Testing Tidbits: Avoid OrDefault extension methods in tests

Be full of certainty when writing tests – it’s important to define the behaviour you expect, and make your intentions clear for your colleagues and your future self. In following these guidelines, it’s good practice to avoid using SingleOrDefault or FirstOrDefault in your tests, especially in unit tests. Using FirstOrDefault in the following code folds uncertainty into some routine assertions:

var firstThing = myTestObject.Things.FirstOrDefault();

The Things collection should never be empty, but the test checks for a null return value. We could simplify it, removing the assignment and the null check, but the uncertainty remains:


You’ve almost certainly spotted (and if you’re using ReSharper, it will too) that this code has the potential to throw a null reference exception if the code changes and the Things collection contains nothing. That null reference exception is unhelpful in tracking down its cause. Replacing FirstOrDefault with First will indicate the actual problem more clearly with an exception stating that "The source sequence is empty". It’s also a signal to others that you always expect Things to contain one or more items:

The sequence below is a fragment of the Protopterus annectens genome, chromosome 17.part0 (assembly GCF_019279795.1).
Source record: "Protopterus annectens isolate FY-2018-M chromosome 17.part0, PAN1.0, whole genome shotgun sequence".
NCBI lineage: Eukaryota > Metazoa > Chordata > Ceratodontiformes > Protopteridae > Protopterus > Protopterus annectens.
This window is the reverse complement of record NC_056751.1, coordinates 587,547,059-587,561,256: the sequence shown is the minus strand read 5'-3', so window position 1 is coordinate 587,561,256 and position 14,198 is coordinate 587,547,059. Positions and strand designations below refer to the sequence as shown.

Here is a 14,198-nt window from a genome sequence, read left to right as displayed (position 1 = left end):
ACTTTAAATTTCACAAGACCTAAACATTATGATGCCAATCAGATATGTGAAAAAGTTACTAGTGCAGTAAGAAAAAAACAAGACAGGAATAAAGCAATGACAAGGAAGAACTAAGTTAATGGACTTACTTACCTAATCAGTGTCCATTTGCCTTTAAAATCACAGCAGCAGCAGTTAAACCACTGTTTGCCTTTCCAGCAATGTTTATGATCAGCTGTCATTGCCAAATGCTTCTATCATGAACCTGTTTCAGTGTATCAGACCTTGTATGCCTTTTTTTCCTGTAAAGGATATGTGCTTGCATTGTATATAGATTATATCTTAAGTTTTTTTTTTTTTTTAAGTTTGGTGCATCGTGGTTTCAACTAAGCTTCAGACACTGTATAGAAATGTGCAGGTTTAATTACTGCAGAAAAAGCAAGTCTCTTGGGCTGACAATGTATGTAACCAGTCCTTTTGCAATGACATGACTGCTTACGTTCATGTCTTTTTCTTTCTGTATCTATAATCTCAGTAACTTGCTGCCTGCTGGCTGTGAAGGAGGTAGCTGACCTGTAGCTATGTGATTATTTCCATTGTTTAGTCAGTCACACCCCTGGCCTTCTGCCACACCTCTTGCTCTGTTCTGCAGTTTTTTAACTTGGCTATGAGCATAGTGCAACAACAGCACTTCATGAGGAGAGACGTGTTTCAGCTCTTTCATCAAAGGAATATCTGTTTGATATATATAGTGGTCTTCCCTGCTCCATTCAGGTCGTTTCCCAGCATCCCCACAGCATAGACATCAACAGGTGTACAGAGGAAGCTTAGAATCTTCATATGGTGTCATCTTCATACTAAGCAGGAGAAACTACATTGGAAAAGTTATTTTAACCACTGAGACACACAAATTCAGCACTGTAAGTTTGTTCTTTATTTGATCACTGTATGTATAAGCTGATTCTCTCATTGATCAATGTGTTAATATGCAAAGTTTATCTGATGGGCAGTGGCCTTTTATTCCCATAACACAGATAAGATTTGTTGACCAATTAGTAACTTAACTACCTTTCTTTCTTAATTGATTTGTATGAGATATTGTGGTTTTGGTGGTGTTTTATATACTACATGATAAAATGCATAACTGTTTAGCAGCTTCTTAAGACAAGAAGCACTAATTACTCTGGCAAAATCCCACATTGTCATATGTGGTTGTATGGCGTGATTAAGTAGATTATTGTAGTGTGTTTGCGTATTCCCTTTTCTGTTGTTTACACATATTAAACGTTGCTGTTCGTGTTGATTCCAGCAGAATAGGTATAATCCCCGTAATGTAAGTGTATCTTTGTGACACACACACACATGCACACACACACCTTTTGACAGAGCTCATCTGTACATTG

Be confident in your assertions, eliminate uncertainty!

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Reblog: How To Spot The Legacy Code Writer In Your Company (Hint: It’s You)

An article I read recently with a really interesting perspective on legacy code, and how pushing back against the build-up of legacy code with refactoring is absolutely vital to a project’s long-term health.

Arialdo Martini

Also available in Czech, kindly translated by Aleš Roubíček


Writing Legacy Code* is a distributed activity.

*In Working Effectively with Legacy Code Michael Feathers defines Legacy Code as “Code with no tests“, which reflects the perspective of legacy code being difficult to work with. I’ll stick to this definition.

Long version

Oh, no! Bad code again

You have been assigned a new task.

Your mission: to add a simple feature to a Corporate project. You know almost nothing about it, but the feature request sounds feasible. You can easily accomplish the task.


This is what you think. Until you open the code base.

View original post 1,647 more words

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Using underscore to denote unused parameters in C# lambdas

In this recent answer on StackOverflow, it seems I used a somewhat unorthodox way of declaring an empty lambda, and thought a brief explanation would make a good blog post.